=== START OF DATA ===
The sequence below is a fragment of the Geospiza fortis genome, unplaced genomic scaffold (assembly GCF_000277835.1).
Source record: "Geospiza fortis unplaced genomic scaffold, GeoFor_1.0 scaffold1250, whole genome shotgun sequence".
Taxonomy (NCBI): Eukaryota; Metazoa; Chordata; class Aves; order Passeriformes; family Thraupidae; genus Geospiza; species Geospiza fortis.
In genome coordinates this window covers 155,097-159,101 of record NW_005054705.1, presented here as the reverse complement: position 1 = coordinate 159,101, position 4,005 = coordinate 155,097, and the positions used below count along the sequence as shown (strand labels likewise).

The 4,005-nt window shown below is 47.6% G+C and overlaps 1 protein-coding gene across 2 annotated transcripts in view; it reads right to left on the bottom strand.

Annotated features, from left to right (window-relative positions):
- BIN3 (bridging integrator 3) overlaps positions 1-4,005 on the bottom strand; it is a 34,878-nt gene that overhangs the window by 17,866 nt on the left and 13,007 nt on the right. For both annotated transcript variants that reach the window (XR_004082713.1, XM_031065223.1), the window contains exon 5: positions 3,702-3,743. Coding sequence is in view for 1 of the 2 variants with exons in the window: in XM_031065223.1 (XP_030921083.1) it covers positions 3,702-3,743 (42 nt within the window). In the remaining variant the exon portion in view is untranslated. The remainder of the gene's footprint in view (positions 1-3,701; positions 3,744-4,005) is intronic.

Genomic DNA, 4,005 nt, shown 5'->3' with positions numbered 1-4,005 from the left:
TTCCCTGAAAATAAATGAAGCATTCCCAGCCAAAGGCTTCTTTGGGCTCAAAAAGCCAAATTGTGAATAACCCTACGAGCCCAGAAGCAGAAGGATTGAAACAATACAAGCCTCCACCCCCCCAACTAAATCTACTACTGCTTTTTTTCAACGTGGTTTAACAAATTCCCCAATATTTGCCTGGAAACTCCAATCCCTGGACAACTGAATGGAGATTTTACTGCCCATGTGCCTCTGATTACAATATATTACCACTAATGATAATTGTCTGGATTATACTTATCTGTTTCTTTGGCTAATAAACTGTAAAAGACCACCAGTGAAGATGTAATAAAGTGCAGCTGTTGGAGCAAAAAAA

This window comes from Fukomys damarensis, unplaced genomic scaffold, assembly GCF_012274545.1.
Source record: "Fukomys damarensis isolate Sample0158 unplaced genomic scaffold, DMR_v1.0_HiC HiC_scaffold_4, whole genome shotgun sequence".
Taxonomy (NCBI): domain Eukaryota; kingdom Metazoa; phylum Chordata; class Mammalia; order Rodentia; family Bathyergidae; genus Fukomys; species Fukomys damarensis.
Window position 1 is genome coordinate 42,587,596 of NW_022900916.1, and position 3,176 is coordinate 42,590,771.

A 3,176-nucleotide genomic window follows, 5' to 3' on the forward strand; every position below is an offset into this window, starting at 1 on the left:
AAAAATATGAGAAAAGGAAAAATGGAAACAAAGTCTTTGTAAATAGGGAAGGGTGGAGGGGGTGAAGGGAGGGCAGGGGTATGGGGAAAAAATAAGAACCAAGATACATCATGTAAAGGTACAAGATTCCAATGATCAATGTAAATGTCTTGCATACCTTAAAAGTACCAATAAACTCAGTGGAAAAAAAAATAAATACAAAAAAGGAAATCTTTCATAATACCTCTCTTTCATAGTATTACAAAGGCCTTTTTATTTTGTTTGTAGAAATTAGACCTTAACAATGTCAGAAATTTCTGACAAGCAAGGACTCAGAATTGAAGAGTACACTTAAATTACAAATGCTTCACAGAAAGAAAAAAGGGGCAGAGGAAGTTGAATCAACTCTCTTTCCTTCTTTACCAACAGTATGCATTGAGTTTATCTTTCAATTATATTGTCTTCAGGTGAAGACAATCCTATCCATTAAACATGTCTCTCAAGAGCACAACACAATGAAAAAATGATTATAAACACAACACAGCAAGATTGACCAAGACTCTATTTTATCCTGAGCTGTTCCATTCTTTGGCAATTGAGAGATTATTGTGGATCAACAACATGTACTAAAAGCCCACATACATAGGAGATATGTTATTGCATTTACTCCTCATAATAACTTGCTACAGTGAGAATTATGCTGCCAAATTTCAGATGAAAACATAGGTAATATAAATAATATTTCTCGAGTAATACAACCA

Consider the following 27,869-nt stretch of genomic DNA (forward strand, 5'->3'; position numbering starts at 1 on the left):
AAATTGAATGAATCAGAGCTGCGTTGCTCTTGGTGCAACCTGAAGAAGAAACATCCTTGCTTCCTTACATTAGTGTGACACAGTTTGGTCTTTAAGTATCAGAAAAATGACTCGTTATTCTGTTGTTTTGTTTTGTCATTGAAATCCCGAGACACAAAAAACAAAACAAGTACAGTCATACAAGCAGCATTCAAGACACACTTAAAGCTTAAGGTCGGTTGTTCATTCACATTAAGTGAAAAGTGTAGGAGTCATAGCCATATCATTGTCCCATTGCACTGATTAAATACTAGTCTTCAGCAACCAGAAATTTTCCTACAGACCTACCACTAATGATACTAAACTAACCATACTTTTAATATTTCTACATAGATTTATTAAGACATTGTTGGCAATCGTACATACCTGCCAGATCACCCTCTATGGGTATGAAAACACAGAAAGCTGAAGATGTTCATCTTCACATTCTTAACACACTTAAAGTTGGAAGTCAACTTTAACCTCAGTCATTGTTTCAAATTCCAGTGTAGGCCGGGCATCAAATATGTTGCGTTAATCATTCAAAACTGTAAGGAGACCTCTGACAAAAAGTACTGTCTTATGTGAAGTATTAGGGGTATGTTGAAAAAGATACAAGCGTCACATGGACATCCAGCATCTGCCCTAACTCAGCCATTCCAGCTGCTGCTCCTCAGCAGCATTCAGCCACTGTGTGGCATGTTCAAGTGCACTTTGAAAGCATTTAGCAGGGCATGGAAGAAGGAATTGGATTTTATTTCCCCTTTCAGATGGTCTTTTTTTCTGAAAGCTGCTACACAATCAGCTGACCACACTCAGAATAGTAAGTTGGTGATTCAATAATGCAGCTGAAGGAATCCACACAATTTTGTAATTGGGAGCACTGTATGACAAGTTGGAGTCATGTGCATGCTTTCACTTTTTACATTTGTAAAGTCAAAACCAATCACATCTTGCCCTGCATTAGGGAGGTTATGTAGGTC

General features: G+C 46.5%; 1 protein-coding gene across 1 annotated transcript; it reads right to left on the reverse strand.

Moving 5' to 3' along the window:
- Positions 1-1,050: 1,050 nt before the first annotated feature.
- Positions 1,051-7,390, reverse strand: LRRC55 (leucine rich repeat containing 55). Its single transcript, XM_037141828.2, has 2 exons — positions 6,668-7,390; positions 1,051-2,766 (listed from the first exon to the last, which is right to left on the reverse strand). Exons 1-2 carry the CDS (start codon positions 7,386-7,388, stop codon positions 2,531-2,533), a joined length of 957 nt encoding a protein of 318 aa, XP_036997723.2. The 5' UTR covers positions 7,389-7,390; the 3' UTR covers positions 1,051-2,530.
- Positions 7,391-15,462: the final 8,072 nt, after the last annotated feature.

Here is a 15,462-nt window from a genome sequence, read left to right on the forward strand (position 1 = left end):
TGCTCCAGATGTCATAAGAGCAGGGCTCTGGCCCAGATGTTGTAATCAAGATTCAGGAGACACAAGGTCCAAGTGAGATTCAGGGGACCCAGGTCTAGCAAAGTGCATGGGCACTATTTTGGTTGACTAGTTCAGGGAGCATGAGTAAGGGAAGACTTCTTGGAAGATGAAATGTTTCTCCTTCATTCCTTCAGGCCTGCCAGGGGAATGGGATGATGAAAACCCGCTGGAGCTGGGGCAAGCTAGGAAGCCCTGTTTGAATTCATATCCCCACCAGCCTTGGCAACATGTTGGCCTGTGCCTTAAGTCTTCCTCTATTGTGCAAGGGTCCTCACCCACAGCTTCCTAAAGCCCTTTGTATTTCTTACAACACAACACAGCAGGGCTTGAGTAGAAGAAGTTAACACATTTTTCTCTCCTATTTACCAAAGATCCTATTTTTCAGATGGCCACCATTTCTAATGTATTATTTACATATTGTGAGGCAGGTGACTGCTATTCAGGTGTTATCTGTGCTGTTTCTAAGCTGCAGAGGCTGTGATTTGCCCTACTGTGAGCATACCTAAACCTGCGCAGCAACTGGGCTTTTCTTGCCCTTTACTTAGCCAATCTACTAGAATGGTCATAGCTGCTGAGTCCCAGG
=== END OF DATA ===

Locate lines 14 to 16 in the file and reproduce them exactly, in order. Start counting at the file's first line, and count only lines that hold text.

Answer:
A 3,176-nucleotide genomic window follows, 5' to 3' on the forward strand; every position below is an offset into this window, starting at 1 on the left:
AAAAATATGAGAAAAGGAAAAATGGAAACAAAGTCTTTGTAAATAGGGAAGGGTGGAGGGGGTGAAGGGAGGGCAGGGGTATGGGGAAAAAATAAGAACCAAGATACATCATGTAAAGGTACAAGATTCCAATGATCAATGTAAATGTCTTGCATACCTTAAAAGTACCAATAAACTCAGTGGAAAAAAAAATAAATACAAAAAAGGAAATCTTTCATAATACCTCTCTTTCATAGTATTACAAAGGCCTTTTTATTTTGTTTGTAGAAATTAGACCTTAACAATGTCAGAAATTTCTGACAAGCAAGGACTCAGAATTGAAGAGTACACTTAAATTACAAATGCTTCACAGAAAGAAAAAAGGGGCAGAGGAAGTTGAATCAACTCTCTTTCCTTCTTTACCAACAGTATGCATTGAGTTTATCTTTCAATTATATTGTCTTCAGGTGAAGACAATCCTATCCATTAAACATGTCTCTCAAGAGCACAACACAATGAAAAAATGATTATAAACACAACACAGCAAGATTGACCAAGACTCTATTTTATCCTGAGCTGTTCCATTCTTTGGCAATTGAGAGATTATTGTGGATCAACAACATGTACTAAAAGCCCACATACATAGGAGATATGTTATTGCATTTACTCCTCATAATAACTTGCTACAGTGAGAATTATGCTGCCAAATTTCAGATGAAAACATAGGTAATATAAATAATATTTCTCGAGTAATACAACCA

Consider the following 27,869-nt stretch of genomic DNA (forward strand, 5'->3'; position numbering starts at 1 on the left):